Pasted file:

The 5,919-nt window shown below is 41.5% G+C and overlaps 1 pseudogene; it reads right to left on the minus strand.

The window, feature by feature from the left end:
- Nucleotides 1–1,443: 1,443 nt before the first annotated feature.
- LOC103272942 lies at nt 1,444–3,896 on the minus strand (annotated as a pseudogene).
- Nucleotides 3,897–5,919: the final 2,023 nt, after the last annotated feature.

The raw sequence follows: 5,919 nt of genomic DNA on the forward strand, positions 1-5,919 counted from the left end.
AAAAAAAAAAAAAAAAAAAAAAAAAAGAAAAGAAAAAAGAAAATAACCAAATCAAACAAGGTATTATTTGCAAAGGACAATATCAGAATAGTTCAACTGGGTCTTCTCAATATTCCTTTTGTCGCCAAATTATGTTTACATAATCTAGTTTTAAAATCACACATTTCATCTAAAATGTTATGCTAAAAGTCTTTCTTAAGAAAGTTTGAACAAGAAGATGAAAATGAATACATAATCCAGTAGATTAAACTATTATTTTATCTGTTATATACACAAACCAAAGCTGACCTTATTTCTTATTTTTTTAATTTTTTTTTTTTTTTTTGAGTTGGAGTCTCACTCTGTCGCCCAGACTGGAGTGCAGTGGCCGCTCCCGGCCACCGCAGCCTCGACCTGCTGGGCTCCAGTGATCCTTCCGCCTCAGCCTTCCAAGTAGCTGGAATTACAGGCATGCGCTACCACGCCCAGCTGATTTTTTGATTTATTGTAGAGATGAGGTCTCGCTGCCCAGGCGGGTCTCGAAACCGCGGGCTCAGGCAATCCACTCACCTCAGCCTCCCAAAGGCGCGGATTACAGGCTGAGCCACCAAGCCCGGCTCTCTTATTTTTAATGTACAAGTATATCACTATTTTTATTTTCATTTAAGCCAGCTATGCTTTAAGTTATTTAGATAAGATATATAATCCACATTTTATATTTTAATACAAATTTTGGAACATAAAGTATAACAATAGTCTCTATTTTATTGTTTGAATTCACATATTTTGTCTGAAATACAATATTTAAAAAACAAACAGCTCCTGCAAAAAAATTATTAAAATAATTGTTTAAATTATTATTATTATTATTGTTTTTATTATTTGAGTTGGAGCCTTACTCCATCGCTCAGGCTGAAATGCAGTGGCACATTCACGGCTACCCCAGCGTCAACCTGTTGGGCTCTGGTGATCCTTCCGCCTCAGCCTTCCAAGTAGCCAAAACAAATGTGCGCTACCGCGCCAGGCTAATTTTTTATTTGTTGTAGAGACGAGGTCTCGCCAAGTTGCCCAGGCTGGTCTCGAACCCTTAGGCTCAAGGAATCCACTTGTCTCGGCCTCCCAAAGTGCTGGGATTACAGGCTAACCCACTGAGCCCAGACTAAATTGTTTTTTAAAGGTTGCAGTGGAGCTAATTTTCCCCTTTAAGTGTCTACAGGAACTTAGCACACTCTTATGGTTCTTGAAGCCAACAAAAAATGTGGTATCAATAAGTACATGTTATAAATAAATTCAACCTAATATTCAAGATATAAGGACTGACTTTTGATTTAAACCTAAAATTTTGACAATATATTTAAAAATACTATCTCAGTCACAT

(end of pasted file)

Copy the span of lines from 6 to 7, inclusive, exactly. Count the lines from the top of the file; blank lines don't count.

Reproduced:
The raw sequence follows: 5,919 nt of genomic DNA on the forward strand, positions 1-5,919 counted from the left end.
AAAAAAAAAAAAAAAAAAAAAAAAAAGAAAAGAAAAAAGAAAATAACCAAATCAAACAAGGTATTATTTGCAAAGGACAATATCAGAATAGTTCAACTGGGTCTTCTCAATATTCCTTTTGTCGCCAAATTATGTTTACATAATCTAGTTTTAAAATCACACATTTCATCTAAAATGTTATGCTAAAAGTCTTTCTTAAGAAAGTTTGAACAAGAAGATGAAAATGAATACATAATCCAGTAGATTAAACTATTATTTTATCTGTTATATACACAAACCAAAGCTGACCTTATTTCTTATTTTTTTAATTTTTTTTTTTTTTTTTGAGTTGGAGTCTCACTCTGTCGCCCAGACTGGAGTGCAGTGGCCGCTCCCGGCCACCGCAGCCTCGACCTGCTGGGCTCCAGTGATCCTTCCGCCTCAGCCTTCCAAGTAGCTGGAATTACAGGCATGCGCTACCACGCCCAGCTGATTTTTTGATTTATTGTAGAGATGAGGTCTCGCTGCCCAGGCGGGTCTCGAAACCGCGGGCTCAGGCAATCCACTCACCTCAGCCTCCCAAAGGCGCGGATTACAGGCTGAGCCACCAAGCCCGGCTCTCTTATTTTTAATGTACAAGTATATCACTATTTTTATTTTCATTTAAGCCAGCTATGCTTTAAGTTATTTAGATAAGATATATAATCCACATTTTATATTTTAATACAAATTTTGGAACATAAAGTATAACAATAGTCTCTATTTTATTGTTTGAATTCACATATTTTGTCTGAAATACAATATTTAAAAAACAAACAGCTCCTGCAAAAAAATTATTAAAATAATTGTTTAAATTATTATTATTATTATTGTTTTTATTATTTGAGTTGGAGCCTTACTCCATCGCTCAGGCTGAAATGCAGTGGCACATTCACGGCTACCCCAGCGTCAACCTGTTGGGCTCTGGTGATCCTTCCGCCTCAGCCTTCCAAGTAGCCAAAACAAATGTGCGCTACCGCGCCAGGCTAATTTTTTATTTGTTGTAGAGACGAGGTCTCGCCAAGTTGCCCAGGCTGGTCTCGAACCCTTAGGCTCAAGGAATCCACTTGTCTCGGCCTCCCAAAGTGCTGGGATTACAGGCTAACCCACTGAGCCCAGACTAAATTGTTTTTTAAAGGTTGCAGTGGAGCTAATTTTCCCCTTTAAGTGTCTACAGGAACTTAGCACACTCTTATGGTTCTTGAAGCCAACAAAAAATGTGGTATCAATAAGTACATGTTATAAATAAATTCAACCTAATATTCAAGATATAAGGACTGACTTTTGATTTAAACCTAAAATTTTGACAATATATTTAAAAATACTATCTCAGTCACAT